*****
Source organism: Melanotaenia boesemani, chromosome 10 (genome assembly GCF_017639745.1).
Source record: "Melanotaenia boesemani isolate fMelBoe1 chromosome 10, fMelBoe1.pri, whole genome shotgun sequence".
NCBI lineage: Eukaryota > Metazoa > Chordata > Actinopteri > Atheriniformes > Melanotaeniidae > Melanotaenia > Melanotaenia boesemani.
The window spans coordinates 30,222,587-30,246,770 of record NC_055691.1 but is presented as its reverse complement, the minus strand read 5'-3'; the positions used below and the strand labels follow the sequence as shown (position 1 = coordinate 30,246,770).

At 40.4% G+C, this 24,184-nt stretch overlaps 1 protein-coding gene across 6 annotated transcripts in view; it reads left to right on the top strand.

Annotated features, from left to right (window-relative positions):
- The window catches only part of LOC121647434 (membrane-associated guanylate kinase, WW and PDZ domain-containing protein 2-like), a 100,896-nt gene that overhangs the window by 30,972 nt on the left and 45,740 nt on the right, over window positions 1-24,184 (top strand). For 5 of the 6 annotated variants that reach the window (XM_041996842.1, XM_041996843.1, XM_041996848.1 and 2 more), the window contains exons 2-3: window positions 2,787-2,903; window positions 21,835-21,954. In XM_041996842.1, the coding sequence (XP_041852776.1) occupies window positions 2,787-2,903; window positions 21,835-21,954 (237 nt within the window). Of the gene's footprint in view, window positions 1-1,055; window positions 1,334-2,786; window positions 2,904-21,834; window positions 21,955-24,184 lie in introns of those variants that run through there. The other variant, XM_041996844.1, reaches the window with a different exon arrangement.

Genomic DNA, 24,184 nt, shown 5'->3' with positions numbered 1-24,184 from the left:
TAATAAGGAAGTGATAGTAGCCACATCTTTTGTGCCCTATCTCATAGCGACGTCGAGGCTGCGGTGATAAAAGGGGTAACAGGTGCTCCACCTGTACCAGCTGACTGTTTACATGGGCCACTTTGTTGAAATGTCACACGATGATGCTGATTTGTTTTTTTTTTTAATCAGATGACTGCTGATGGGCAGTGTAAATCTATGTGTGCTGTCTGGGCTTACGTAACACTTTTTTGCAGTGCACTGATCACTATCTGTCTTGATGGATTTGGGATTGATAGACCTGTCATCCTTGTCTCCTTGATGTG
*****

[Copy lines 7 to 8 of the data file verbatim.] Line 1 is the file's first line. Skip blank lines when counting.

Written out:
- The window catches only part of LOC121647434 (membrane-associated guanylate kinase, WW and PDZ domain-containing protein 2-like), a 100,896-nt gene that overhangs the window by 30,972 nt on the left and 45,740 nt on the right, over window positions 1-24,184 (top strand). For 5 of the 6 annotated variants that reach the window (XM_041996842.1, XM_041996843.1, XM_041996848.1 and 2 more), the window contains exons 2-3: window positions 2,787-2,903; window positions 21,835-21,954. In XM_041996842.1, the coding sequence (XP_041852776.1) occupies window positions 2,787-2,903; window positions 21,835-21,954 (237 nt within the window). Of the gene's footprint in view, window positions 1-1,055; window positions 1,334-2,786; window positions 2,904-21,834; window positions 21,955-24,184 lie in introns of those variants that run through there. The other variant, XM_041996844.1, reaches the window with a different exon arrangement.

Genomic DNA, 24,184 nt, shown 5'->3' with positions numbered 1-24,184 from the left: